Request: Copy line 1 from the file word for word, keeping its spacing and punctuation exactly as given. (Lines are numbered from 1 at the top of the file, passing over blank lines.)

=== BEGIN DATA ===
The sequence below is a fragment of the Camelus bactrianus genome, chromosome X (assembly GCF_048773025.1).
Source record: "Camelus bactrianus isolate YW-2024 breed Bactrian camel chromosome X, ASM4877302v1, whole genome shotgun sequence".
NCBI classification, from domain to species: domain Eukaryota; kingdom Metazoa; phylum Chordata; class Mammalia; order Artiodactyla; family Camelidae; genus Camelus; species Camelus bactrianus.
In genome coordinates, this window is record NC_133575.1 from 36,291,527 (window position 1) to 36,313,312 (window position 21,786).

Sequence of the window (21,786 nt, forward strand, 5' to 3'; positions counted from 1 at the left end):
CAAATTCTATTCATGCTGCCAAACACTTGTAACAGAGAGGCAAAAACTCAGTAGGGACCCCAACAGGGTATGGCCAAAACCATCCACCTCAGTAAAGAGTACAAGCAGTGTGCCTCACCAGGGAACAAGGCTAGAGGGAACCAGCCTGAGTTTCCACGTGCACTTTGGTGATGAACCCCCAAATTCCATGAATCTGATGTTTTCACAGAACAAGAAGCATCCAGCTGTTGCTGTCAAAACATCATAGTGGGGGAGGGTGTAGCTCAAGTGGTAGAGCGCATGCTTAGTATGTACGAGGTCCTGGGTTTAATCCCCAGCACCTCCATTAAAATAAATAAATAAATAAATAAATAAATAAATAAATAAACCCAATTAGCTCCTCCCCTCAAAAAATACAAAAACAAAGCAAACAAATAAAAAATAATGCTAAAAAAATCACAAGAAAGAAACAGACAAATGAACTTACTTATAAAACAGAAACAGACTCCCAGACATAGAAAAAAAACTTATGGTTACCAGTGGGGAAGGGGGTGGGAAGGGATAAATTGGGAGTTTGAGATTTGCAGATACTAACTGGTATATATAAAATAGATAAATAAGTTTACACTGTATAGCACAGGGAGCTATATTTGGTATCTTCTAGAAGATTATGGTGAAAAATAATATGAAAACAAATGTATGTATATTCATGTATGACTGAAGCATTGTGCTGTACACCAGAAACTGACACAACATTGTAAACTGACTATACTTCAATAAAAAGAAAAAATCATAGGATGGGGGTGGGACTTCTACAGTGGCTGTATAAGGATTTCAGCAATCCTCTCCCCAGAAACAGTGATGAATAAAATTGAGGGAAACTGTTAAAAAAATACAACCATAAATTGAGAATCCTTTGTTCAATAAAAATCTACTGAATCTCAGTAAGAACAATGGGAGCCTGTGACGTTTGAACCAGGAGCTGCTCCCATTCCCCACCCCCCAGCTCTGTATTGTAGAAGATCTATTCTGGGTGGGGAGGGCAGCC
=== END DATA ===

The sequence below is a fragment of the Camelus bactrianus genome, chromosome X (assembly GCF_048773025.1).